• Themes: near future, Vermont, California, sanctuary states, human microchipping, undocumented immigrants, deportation, mothers and daughters,road trips (not the fun kind), running for one’s life, brothers and sisters, siblings, xenophobia

None Shall Sleep by Ellie Marney

In 1982, two teenagers–serial killer survivor Emma Lewis and US Marshal candidate Travis Bell–are recruited by the FBI to interview convicted juvenile killers and provide insight and advice on cold cases. From the start, Emma and Travis develop a quick friendship, gaining information from juvenile murderers that even the FBI can’t crack.

But when the team is called in to give advice on an active case–a serial killer who exclusively hunts teenagers– things begin to unravel. Working against the clock, they must turn to one of the country’s most notorious incarcerated murderers for help: teenage sociopath Simon Gutmunsson.

Despite Travis’s objections, Emma becomes the conduit between Simon and the FBI team. But while Simon seems to be giving them the information they need to save lives, he’s an expert manipulator playing a very long game…and he has his sights set on Emma.

No starred reviews for this title, but most of the professional reviews are very positive. The one exception is SLJ, which says the “narrative in this book is lacking” and does not recommend it for purchase. I personally think it would be easy to booktalk and would appeal to students who like lots of action and suspense.

  • Genre(s): thriller, action, suspense
  • Recommended for: Grades 8-12
  • Themes: 1980s, serial killers, cold cases, murder, sociopaths, psychology

Kiyo Sato: From a WWII Japanese Internment Camp to a Life of Service by Connie Goldsmith

In 1941 Kiyo Sato and her eight younger siblings lived with their parents on a small farm near Sacramento, California, where they grew strawberries, nuts, and other crops. Kiyo had started college the year before when she was eighteen, and her eldest brother, Seiji, would soon join the US Army. The younger children attended school and worked on the farm after class and on Saturday. On Sunday, they went to church. The Satos were an ordinary American family. Until they weren’t.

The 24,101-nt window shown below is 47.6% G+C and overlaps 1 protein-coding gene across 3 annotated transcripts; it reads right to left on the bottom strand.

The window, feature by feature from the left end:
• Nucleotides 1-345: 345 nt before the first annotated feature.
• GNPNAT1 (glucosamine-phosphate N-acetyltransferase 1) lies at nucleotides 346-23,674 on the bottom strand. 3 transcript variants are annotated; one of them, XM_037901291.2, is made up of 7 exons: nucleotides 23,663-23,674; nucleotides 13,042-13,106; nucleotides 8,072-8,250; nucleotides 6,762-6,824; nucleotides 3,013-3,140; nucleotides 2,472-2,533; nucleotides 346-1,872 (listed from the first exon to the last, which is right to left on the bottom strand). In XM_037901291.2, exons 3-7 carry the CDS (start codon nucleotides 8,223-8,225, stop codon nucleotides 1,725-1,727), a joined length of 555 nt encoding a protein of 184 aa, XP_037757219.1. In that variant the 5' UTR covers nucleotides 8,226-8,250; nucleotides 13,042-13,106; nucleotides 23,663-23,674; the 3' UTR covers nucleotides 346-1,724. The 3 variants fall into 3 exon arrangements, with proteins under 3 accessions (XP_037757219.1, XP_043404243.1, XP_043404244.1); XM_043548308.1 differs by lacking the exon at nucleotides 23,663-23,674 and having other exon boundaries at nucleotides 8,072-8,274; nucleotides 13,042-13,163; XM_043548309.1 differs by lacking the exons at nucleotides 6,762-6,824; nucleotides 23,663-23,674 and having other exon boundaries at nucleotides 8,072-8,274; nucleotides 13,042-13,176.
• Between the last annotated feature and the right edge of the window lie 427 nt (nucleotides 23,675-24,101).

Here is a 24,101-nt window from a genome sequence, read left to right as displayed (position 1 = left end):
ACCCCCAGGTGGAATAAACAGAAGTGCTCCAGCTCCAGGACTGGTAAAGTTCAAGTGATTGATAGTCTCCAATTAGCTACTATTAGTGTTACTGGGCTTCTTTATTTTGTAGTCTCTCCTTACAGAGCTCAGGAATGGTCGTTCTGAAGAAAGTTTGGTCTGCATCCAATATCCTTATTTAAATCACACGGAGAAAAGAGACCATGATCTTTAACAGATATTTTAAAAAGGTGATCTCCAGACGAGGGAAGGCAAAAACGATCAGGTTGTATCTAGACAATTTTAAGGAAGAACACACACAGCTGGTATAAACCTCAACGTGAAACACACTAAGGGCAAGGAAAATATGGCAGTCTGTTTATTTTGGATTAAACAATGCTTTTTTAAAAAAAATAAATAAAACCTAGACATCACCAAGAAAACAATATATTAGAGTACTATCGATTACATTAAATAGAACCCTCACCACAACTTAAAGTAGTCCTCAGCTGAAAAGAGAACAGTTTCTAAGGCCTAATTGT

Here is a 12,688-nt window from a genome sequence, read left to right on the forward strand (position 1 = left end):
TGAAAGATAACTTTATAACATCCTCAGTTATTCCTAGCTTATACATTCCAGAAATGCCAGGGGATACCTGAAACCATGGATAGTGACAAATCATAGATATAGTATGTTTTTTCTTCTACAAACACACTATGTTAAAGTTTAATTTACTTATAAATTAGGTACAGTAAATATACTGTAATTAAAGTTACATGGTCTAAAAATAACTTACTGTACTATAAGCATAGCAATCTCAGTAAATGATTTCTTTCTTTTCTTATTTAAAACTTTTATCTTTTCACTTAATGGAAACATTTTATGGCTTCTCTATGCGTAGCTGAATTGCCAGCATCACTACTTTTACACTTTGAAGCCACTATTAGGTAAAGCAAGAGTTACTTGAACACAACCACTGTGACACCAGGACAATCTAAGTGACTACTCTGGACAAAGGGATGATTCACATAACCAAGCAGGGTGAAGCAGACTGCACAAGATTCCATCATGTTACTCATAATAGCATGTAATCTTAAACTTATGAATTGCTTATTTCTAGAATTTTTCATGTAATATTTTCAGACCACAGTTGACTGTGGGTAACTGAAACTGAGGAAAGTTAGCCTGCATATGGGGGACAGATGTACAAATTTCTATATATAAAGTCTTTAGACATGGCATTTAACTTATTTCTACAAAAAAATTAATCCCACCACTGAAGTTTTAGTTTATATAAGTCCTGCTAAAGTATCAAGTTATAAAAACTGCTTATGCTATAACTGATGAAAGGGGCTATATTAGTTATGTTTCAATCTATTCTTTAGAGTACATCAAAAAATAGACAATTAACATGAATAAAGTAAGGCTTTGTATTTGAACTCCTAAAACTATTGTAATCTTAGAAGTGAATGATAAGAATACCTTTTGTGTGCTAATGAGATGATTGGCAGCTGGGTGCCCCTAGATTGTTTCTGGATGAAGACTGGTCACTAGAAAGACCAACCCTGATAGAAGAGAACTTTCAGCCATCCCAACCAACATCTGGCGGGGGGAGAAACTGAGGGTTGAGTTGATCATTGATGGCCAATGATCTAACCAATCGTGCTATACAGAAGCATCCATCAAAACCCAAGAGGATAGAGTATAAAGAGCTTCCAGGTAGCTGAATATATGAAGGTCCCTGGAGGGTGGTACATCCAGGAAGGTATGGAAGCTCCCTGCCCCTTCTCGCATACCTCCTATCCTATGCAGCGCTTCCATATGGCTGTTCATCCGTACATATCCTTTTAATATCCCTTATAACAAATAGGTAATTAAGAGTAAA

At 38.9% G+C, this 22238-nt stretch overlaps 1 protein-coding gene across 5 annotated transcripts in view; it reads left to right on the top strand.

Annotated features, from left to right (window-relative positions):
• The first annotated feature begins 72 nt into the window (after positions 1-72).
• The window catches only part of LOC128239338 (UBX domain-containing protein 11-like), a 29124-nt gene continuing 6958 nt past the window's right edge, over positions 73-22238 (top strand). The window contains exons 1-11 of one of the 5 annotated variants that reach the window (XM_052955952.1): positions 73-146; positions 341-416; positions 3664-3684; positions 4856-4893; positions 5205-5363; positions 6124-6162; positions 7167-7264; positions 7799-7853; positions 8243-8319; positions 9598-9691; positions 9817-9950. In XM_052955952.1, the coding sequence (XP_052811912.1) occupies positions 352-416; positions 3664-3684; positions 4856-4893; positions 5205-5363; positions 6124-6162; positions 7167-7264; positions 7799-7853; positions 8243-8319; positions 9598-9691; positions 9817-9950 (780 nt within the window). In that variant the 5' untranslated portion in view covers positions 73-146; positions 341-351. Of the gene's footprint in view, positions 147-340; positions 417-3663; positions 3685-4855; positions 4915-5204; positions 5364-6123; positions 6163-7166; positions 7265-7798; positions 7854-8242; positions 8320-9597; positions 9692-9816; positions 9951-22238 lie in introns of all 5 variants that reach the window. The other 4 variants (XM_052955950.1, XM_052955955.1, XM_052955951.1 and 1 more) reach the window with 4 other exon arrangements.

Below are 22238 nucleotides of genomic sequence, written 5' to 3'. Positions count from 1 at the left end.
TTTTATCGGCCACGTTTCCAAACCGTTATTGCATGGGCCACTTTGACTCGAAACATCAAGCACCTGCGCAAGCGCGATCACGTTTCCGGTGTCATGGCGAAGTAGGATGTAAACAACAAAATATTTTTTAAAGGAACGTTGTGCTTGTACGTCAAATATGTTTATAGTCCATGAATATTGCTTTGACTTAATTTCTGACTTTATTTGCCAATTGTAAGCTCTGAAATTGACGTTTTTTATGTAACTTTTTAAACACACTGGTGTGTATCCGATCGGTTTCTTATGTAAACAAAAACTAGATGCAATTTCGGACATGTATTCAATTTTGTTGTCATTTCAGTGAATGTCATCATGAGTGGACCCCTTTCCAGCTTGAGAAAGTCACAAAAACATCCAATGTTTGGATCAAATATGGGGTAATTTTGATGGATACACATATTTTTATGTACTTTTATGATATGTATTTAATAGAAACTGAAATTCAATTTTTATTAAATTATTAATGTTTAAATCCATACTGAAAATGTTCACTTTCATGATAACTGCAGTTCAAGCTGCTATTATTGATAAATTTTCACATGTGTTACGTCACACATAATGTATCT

On December 7, 1941, Japan bombed the US naval base at Pearl Harbor, Hawaii. The next day, US president Franklin Roosevelt declared war on Japan and the United States officially entered World War II. Soon after, in February and March 1942, Roosevelt signed two executive orders which paved the way for the military to round up all Japanese Americans living on the West Coast and incarcerate them in isolated internment camps for the duration of the war. Kiyo and her family were among the nearly 120,000 internees.

In this moving account, Sato and Goldsmith tell the story of the internment years, describing why the internment happened and how it impacted Kiyo and her family. They also discuss the ways in which Kiyo has used her experience to educate other Americans about their history, to promote inclusion, and to fight against similar injustices. Hers is a powerful, relevant, and inspiring story to tell on the 75th anniversary of the end of World War II.

  • Genre(s): narrative nonfiction, biography
  • Recommended for: Grades 7-11
  • Themes: Japanese internment camps, WWII, Pearl Harbor, 1940s, siblings, loss of freedom, California, Korean War

Throwaway Girls by Andrea Contos

Debut author! When Caroline Lawson’s best friend Madison disappears, Caroline feels compelled to get involved in the investigation. She has her own reasons not to trust the police, and she owes Madison–big time.

Suddenly Caroline realizes how little she knew about her friend. Caroline has some uncomfortable secrets about the hours before Madison disappeared, but they’re nothing compared to the secrets Madison has been hiding. And why does Mr. McCormack, their teacher, seem to know so much about them?

It’s only when Caroline discovers other missing girls that she begins to close in on the truth. Unlike Madison, the other girls are from the wrong side of the tracks. Unlike Madison’s, their disappearances haven’t received much attention. Caroline is determined to find out what happened to them and why no one seems to notice. But as every new discovery leads Caroline closer to the connection between these girls and Madison, she faces an unsettling truth.

Kirkus starred.

  • Genre(s): mystery, suspense, thriller
  • Recommended for: Grades 9+
  • Themes: missing persons, best friends, secrets, detectives